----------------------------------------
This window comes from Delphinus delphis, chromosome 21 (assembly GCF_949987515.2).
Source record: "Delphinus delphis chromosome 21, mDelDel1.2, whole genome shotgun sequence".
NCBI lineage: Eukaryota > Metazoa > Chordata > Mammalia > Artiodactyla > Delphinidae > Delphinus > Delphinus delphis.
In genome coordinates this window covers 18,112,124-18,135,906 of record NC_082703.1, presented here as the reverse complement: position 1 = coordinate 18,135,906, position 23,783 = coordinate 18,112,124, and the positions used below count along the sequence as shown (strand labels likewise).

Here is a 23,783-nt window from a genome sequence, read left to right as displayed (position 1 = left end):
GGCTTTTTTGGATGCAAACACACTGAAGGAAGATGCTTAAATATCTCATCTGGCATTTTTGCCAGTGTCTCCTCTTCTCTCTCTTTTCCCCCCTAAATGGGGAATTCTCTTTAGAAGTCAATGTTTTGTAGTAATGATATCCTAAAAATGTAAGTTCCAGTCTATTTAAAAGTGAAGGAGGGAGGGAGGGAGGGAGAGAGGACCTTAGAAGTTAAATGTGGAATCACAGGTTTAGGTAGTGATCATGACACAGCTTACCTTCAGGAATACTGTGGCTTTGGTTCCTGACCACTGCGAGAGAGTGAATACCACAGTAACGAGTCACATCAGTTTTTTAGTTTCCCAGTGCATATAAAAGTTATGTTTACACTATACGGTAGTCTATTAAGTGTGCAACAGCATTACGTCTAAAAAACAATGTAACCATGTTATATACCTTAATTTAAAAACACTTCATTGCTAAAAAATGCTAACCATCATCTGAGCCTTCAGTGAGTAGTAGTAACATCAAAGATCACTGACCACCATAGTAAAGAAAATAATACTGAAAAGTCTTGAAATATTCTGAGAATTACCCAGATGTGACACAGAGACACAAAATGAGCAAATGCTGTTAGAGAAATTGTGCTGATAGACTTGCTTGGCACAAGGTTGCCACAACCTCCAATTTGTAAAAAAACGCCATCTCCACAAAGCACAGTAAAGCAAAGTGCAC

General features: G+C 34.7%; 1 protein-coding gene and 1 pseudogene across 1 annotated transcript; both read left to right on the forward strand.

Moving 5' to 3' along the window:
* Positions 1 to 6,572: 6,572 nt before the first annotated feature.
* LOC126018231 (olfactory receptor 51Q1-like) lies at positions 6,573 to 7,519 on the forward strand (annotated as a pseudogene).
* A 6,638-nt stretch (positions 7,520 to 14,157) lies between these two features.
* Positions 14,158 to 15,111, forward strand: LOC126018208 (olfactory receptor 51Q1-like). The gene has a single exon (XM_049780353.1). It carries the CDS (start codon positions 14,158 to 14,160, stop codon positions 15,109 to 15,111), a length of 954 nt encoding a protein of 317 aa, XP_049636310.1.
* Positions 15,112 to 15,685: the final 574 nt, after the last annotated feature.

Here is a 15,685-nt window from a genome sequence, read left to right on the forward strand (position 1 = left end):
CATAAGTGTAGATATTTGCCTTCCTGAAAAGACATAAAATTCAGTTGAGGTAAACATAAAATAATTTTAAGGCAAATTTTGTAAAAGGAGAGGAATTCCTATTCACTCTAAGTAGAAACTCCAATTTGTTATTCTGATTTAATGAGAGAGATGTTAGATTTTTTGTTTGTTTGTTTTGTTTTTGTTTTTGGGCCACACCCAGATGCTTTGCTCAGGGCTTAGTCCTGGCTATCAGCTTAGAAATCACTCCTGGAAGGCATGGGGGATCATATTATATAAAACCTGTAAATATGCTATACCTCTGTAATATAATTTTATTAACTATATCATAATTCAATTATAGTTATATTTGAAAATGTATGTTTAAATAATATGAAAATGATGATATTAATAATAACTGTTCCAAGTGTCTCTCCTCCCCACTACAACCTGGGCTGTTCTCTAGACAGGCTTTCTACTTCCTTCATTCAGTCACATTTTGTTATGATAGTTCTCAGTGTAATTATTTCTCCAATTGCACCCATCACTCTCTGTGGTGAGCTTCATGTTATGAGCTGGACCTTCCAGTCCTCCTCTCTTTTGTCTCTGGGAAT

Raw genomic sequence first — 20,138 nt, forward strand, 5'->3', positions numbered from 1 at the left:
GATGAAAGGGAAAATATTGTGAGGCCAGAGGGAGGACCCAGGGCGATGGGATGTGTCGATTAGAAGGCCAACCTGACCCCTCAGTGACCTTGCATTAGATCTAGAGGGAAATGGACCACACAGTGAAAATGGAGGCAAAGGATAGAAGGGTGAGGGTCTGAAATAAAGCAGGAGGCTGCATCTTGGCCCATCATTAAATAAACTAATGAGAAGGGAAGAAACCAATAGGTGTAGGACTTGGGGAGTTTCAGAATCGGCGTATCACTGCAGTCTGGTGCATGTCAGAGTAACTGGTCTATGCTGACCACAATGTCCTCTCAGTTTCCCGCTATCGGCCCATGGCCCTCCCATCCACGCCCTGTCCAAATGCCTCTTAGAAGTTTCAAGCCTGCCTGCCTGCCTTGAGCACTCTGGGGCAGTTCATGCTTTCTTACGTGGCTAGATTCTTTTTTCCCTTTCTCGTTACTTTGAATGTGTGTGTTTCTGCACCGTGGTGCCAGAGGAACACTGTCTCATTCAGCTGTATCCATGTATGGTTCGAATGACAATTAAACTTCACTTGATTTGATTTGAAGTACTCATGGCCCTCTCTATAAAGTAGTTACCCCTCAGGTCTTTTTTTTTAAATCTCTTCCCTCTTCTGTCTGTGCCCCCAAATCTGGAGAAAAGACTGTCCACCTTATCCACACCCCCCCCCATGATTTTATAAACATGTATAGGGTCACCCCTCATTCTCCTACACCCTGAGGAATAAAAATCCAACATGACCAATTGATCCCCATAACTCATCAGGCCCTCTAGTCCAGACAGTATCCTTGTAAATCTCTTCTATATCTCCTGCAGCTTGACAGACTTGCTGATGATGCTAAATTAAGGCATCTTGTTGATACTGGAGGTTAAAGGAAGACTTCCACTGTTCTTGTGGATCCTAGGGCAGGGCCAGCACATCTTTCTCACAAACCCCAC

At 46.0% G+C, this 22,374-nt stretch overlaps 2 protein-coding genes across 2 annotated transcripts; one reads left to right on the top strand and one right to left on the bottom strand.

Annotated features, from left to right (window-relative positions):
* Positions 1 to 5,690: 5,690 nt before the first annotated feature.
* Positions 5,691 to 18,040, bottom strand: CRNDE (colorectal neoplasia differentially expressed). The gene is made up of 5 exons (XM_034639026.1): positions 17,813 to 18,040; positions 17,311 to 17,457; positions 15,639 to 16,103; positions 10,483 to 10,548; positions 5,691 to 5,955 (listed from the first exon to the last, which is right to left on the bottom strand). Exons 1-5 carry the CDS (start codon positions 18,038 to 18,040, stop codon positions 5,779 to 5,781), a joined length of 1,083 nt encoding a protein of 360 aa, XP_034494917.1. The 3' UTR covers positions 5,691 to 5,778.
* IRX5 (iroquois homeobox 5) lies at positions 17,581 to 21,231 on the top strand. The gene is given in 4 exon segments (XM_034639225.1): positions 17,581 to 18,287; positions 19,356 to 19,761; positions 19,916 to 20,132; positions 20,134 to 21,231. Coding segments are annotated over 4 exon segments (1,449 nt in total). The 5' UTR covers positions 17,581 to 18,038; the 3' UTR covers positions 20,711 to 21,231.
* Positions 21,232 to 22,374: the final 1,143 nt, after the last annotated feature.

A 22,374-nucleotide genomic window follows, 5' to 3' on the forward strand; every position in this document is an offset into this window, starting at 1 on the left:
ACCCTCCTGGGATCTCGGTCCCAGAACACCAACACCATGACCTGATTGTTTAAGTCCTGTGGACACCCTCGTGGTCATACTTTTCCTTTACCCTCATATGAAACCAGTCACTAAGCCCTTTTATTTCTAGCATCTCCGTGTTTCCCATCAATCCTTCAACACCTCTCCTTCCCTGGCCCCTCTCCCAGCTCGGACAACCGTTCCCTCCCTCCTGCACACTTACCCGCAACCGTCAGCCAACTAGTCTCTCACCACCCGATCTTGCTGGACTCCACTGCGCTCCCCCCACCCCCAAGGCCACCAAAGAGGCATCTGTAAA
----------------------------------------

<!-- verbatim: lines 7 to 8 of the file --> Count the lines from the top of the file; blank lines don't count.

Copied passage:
General features: G+C 34.7%; 1 protein-coding gene and 1 pseudogene across 1 annotated transcript; both read left to right on the forward strand.

Moving 5' to 3' along the window: